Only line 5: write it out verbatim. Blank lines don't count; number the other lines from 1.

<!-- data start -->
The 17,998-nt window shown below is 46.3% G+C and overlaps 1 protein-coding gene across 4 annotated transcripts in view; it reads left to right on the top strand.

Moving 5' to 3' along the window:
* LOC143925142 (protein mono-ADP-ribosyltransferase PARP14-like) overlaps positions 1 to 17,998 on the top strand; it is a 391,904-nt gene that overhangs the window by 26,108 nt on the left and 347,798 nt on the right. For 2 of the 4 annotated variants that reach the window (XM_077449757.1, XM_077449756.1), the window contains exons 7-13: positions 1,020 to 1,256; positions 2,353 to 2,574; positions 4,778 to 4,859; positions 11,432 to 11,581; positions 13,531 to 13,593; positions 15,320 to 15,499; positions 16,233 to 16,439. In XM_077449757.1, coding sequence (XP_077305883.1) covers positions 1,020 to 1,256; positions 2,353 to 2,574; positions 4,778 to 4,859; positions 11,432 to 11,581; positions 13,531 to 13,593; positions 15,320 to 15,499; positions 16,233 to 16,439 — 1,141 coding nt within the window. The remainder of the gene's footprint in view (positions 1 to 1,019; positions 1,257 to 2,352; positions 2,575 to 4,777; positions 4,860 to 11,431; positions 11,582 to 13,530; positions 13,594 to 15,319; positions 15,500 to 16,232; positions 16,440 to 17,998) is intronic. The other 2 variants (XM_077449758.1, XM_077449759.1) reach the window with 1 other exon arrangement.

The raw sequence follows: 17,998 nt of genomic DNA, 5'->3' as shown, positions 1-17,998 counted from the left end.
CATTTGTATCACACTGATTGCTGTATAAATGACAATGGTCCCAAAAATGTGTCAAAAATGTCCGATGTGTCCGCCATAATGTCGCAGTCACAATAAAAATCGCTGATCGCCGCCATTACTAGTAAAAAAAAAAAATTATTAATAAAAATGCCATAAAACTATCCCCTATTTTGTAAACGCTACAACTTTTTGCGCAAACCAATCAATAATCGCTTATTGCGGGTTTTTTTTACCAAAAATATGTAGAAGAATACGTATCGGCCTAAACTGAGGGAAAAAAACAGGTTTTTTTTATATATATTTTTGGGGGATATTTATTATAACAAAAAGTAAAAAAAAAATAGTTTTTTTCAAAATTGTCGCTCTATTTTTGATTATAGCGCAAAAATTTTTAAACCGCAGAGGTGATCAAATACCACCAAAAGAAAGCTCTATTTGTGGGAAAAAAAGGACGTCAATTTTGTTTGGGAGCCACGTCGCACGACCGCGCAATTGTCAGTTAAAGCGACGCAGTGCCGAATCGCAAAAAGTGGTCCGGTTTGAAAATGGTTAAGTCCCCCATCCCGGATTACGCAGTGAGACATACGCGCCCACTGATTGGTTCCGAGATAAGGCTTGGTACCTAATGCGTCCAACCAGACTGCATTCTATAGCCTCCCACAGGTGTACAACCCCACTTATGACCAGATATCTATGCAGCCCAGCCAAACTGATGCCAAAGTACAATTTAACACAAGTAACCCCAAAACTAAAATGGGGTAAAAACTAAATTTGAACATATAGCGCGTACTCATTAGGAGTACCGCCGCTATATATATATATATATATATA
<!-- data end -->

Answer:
CATTTGTATCACACTGATTGCTGTATAAATGACAATGGTCCCAAAAATGTGTCAAAAATGTCCGATGTGTCCGCCATAATGTCGCAGTCACAATAAAAATCGCTGATCGCCGCCATTACTAGTAAAAAAAAAAAATTATTAATAAAAATGCCATAAAACTATCCCCTATTTTGTAAACGCTACAACTTTTTGCGCAAACCAATCAATAATCGCTTATTGCGGGTTTTTTTTACCAAAAATATGTAGAAGAATACGTATCGGCCTAAACTGAGGGAAAAAAACAGGTTTTTTTTATATATATTTTTGGGGGATATTTATTATAACAAAAAGTAAAAAAAAAATAGTTTTTTTCAAAATTGTCGCTCTATTTTTGATTATAGCGCAAAAATTTTTAAACCGCAGAGGTGATCAAATACCACCAAAAGAAAGCTCTATTTGTGGGAAAAAAAGGACGTCAATTTTGTTTGGGAGCCACGTCGCACGACCGCGCAATTGTCAGTTAAAGCGACGCAGTGCCGAATCGCAAAAAGTGGTCCGGTTTGAAAATGGTTAAGTCCCCCATCCCGGATTACGCAGTGAGACATACGCGCCCACTGATTGGTTCCGAGATAAGGCTTGGTACCTAATGCGTCCAACCAGACTGCATTCTATAGCCTCCCACAGGTGTACAACCCCACTTATGACCAGATATCTATGCAGCCCAGCCAAACTGATGCCAAAGTACAATTTAACACAAGTAACCCCAAAACTAAAATGGGGTAAAAACTAAATTTGAACATATAGCGCGTACTCATTAGGAGTACCGCCGCTATATATATATATATATATATA